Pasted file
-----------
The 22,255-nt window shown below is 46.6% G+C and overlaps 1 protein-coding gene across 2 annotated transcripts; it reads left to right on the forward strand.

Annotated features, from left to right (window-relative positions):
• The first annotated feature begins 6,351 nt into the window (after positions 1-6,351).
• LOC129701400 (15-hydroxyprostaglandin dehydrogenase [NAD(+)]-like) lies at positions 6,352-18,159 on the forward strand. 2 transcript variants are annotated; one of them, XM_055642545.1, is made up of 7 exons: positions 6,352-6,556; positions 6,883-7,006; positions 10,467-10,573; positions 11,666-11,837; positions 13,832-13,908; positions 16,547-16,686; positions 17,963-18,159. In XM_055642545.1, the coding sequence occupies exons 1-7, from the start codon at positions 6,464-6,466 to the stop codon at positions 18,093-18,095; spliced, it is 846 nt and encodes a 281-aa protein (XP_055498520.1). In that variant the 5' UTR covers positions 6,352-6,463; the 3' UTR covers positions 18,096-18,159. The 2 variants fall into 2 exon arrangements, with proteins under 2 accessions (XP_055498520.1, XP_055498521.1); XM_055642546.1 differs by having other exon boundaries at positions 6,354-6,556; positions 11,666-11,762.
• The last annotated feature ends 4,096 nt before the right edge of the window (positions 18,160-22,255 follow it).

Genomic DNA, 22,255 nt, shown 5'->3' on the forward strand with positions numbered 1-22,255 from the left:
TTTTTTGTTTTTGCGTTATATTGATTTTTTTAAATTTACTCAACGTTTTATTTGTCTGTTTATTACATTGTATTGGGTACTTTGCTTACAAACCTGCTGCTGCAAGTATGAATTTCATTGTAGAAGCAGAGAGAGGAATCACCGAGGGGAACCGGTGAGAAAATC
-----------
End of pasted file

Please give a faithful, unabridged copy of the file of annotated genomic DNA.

The 22,255-nt window shown below is 46.6% G+C and overlaps 1 protein-coding gene across 2 annotated transcripts; it reads left to right on the forward strand.

Annotated features, from left to right (window-relative positions):
• The first annotated feature begins 6,351 nt into the window (after positions 1-6,351).
• LOC129701400 (15-hydroxyprostaglandin dehydrogenase [NAD(+)]-like) lies at positions 6,352-18,159 on the forward strand. 2 transcript variants are annotated; one of them, XM_055642545.1, is made up of 7 exons: positions 6,352-6,556; positions 6,883-7,006; positions 10,467-10,573; positions 11,666-11,837; positions 13,832-13,908; positions 16,547-16,686; positions 17,963-18,159. In XM_055642545.1, the coding sequence occupies exons 1-7, from the start codon at positions 6,464-6,466 to the stop codon at positions 18,093-18,095; spliced, it is 846 nt and encodes a 281-aa protein (XP_055498520.1). In that variant the 5' UTR covers positions 6,352-6,463; the 3' UTR covers positions 18,096-18,159. The 2 variants fall into 2 exon arrangements, with proteins under 2 accessions (XP_055498520.1, XP_055498521.1); XM_055642546.1 differs by having other exon boundaries at positions 6,354-6,556; positions 11,666-11,762.
• The last annotated feature ends 4,096 nt before the right edge of the window (positions 18,160-22,255 follow it).

Genomic DNA, 22,255 nt, shown 5'->3' on the forward strand with positions numbered 1-22,255 from the left:
TTTTTTGTTTTTGCGTTATATTGATTTTTTTAAATTTACTCAACGTTTTATTTGTCTGTTTATTACATTGTATTGGGTACTTTGCTTACAAACCTGCTGCTGCAAGTATGAATTTCATTGTAGAAGCAGAGAGAGGAATCACCGAGGGGAACCGGTGAGAAAATC